cittaviprayuktasaṃskāra;. (T. sems dang ldan pa ma yin pa’i ’du byed; C. xin buxiangying fa; J. shinfusōōbō; K. sim pulsangŭng pŏp 心不相應法).
In Sanskrit, “conditioned forces dissociated from thought”; forces that are associated with neither materiality (RŪPA) nor mentality (CITTA) and thus are listed in a separate category of factors (DHARMA) in ABHIDHARMA materials associated with the SARVĀSTIVĀDA school and in the hundred-dharmas (BAIFA) list of the YOGĀCĀRA school. These conditioned forces were posited to account for complex moral and mental processes (such as the states of mind associated with the higher spheres of meditation, where both physicality and mentality were temporarily suspended), and anomalous doctrinal problems (such as how speech was able to convey meaning or how group identity was established). A standard listing found in the DHARMASKANDHA and PRAKARAṆAPĀDA, two texts of the Sarvāstivāda abhidharma canon, includes sixteen dissociated forces:
(1) possession (PRĀPTI);
(2) equipoise of nonperception (ASAṂJÑĀSAMĀPATTI);
(3) equipoise of cessation (NIRODHASAMĀPATTI);
(4) nonperception (āsaṃjñika);
(5) vitality (JĪVITA);
(6) homogeneity (sabhāgatā);
(7) acquisition the corporeal basis (*āśrayapratilābha);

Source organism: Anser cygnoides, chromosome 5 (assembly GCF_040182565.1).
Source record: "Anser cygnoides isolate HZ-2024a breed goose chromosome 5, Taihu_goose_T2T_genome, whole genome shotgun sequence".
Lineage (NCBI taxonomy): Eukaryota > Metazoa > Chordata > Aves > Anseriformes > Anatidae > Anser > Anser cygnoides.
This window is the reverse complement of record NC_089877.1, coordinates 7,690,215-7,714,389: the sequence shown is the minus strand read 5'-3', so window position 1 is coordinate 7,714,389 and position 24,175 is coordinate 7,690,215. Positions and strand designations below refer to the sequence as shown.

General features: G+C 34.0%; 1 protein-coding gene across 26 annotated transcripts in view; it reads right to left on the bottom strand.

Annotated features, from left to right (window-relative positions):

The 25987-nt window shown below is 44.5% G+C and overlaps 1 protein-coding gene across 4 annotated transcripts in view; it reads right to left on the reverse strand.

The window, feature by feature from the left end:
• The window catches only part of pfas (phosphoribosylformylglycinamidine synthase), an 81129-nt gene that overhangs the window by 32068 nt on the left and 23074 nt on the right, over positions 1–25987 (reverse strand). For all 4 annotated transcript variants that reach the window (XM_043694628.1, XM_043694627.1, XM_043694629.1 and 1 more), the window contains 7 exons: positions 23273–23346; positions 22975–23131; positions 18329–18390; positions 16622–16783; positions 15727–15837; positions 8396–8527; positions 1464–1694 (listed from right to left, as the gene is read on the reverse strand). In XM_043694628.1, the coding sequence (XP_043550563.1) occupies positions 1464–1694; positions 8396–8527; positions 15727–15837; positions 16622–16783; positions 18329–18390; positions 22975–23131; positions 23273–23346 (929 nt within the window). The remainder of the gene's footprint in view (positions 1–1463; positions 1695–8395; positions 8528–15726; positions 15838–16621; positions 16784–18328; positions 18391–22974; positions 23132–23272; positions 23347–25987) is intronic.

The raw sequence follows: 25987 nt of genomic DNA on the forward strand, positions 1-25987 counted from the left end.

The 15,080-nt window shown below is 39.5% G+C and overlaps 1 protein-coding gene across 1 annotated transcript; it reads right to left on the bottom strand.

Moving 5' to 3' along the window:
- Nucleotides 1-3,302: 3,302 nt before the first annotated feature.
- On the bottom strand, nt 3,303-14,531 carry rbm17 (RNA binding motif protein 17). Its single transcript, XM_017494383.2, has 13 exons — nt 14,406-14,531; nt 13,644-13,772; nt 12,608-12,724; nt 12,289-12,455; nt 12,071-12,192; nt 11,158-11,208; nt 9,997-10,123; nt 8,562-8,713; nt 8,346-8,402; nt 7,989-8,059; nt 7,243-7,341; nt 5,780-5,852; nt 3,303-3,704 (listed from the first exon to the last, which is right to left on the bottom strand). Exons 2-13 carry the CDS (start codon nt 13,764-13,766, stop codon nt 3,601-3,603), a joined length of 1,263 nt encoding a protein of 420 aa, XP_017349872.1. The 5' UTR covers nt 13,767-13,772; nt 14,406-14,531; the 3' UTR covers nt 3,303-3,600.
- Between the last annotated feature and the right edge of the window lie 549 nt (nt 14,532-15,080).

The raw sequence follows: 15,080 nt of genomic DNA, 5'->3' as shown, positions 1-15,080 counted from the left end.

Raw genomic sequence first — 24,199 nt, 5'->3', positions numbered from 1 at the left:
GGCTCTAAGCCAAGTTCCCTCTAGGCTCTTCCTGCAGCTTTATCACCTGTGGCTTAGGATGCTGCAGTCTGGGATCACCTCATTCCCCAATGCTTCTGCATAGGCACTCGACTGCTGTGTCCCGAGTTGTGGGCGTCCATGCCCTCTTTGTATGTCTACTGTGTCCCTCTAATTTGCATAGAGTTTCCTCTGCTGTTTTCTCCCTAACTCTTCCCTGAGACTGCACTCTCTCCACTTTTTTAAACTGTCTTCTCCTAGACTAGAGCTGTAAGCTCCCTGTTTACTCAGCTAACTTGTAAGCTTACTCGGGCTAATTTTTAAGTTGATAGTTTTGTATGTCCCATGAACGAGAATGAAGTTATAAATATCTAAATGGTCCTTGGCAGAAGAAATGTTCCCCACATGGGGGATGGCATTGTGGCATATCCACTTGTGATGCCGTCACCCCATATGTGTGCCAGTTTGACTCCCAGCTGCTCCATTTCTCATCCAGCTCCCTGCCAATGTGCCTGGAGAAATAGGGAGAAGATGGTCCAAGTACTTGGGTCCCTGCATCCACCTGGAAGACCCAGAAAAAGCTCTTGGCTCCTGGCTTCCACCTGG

(8) acquisition of the given entity (*vastuprāpti);
(9) [[acquisition of the sense spheres (*āyatanaprāpti); the four conditioned characteristics (SAṂSKṚTALAKṢAṆA), viz.,
(10) origination, or birth (JĀTI);
(11) continuance}, or maturation (STHITI);
(12) senescence, or decay (JARĀ); and
(13) desinence, or death (anityatā);
(14) name set (nāmakāya);
(15) phrase set (padakāya);
16) syllable set (vyañjanakāya).
The later treatise ABHIDHARMAKOŚABHĀṢYA includes only fourteen, dropping numbers 7, 8, 9 and adding nonpossession (APRĀPTI). These listings, however, constituted only the most generic and comprehensive types employed by the VAIBHĀṢIKA school of Sarvāstivāda abhidharma; the cittaviprayuktasaṃskāras thus constituted an open category, and new forces could be posited as the need arose in order to resolve thorny doctrinal issues. The four conditioned characteristics (saṃskṛtalakṣaṇa) are a good example of why the cittaviprayuktasaṃskāra category was so useful in abhidharma-type analysis. In the Sarvāstivāda treatment of causality, these four characteristics were forcesthat exerted real power over compounded objects, escorting an object along from origination, to continuance, to senescence or decay, until the force “desinence,” or death finally extinguishes it; this rather tortured explanation was necessary in order to explain how factors that the school presumed continued to exist in all three time periods (TRIKĀLA) of past, present, and future nevertheless still appeared to undergo change. The YOGĀCĀRA school subsequently includes twenty-four cittaviprayuktasaṃskāras in its list of one hundred dharmas (see BAIFA), including such elements as the state of an ordinary being (pṛthagjanatva), time (KĀLA), place (deśa), and number (saṃkhyā).